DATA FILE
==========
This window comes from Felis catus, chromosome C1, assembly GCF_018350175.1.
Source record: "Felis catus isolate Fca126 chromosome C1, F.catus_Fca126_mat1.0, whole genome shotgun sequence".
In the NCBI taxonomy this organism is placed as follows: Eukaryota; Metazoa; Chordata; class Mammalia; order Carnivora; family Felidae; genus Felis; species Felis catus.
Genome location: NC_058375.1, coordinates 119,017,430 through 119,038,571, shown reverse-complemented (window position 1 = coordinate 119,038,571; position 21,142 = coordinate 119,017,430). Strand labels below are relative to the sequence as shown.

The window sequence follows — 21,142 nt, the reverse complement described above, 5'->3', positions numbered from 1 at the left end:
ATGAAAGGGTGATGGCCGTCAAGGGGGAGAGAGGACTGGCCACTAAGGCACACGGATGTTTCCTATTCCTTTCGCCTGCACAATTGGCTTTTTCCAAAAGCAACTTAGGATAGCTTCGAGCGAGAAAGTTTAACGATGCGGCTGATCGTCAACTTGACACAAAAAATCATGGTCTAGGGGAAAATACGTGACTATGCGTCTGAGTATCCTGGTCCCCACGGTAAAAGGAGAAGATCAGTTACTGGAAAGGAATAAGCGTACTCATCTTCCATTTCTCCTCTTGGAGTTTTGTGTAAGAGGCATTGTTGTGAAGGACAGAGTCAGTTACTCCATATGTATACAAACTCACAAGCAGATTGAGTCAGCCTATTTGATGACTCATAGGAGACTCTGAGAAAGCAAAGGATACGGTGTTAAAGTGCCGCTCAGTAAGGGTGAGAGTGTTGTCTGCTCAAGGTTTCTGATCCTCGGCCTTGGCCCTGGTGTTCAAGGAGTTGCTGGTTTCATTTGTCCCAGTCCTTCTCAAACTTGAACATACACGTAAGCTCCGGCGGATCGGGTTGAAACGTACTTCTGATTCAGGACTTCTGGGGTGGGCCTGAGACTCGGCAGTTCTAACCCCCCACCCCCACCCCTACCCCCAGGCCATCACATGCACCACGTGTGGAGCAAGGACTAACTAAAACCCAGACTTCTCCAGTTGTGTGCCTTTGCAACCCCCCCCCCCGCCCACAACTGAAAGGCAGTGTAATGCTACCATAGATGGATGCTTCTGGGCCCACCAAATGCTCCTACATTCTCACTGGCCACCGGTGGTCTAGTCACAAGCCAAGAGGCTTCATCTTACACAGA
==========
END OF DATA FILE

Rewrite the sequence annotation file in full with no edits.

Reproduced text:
This window comes from Felis catus, chromosome C1, assembly GCF_018350175.1.
Source record: "Felis catus isolate Fca126 chromosome C1, F.catus_Fca126_mat1.0, whole genome shotgun sequence".
In the NCBI taxonomy this organism is placed as follows: Eukaryota; Metazoa; Chordata; class Mammalia; order Carnivora; family Felidae; genus Felis; species Felis catus.
Genome location: NC_058375.1, coordinates 119,017,430 through 119,038,571, shown reverse-complemented (window position 1 = coordinate 119,038,571; position 21,142 = coordinate 119,017,430). Strand labels below are relative to the sequence as shown.

The window sequence follows — 21,142 nt, the reverse complement described above, 5'->3', positions numbered from 1 at the left end:
ATGAAAGGGTGATGGCCGTCAAGGGGGAGAGAGGACTGGCCACTAAGGCACACGGATGTTTCCTATTCCTTTCGCCTGCACAATTGGCTTTTTCCAAAAGCAACTTAGGATAGCTTCGAGCGAGAAAGTTTAACGATGCGGCTGATCGTCAACTTGACACAAAAAATCATGGTCTAGGGGAAAATACGTGACTATGCGTCTGAGTATCCTGGTCCCCACGGTAAAAGGAGAAGATCAGTTACTGGAAAGGAATAAGCGTACTCATCTTCCATTTCTCCTCTTGGAGTTTTGTGTAAGAGGCATTGTTGTGAAGGACAGAGTCAGTTACTCCATATGTATACAAACTCACAAGCAGATTGAGTCAGCCTATTTGATGACTCATAGGAGACTCTGAGAAAGCAAAGGATACGGTGTTAAAGTGCCGCTCAGTAAGGGTGAGAGTGTTGTCTGCTCAAGGTTTCTGATCCTCGGCCTTGGCCCTGGTGTTCAAGGAGTTGCTGGTTTCATTTGTCCCAGTCCTTCTCAAACTTGAACATACACGTAAGCTCCGGCGGATCGGGTTGAAACGTACTTCTGATTCAGGACTTCTGGGGTGGGCCTGAGACTCGGCAGTTCTAACCCCCCACCCCCACCCCTACCCCCAGGCCATCACATGCACCACGTGTGGAGCAAGGACTAACTAAAACCCAGACTTCTCCAGTTGTGTGCCTTTGCAACCCCCCCCCCCGCCCACAACTGAAAGGCAGTGTAATGCTACCATAGATGGATGCTTCTGGGCCCACCAAATGCTCCTACATTCTCACTGGCCACCGGTGGTCTAGTCACAAGCCAAGAGGCTTCATCTTACACAGA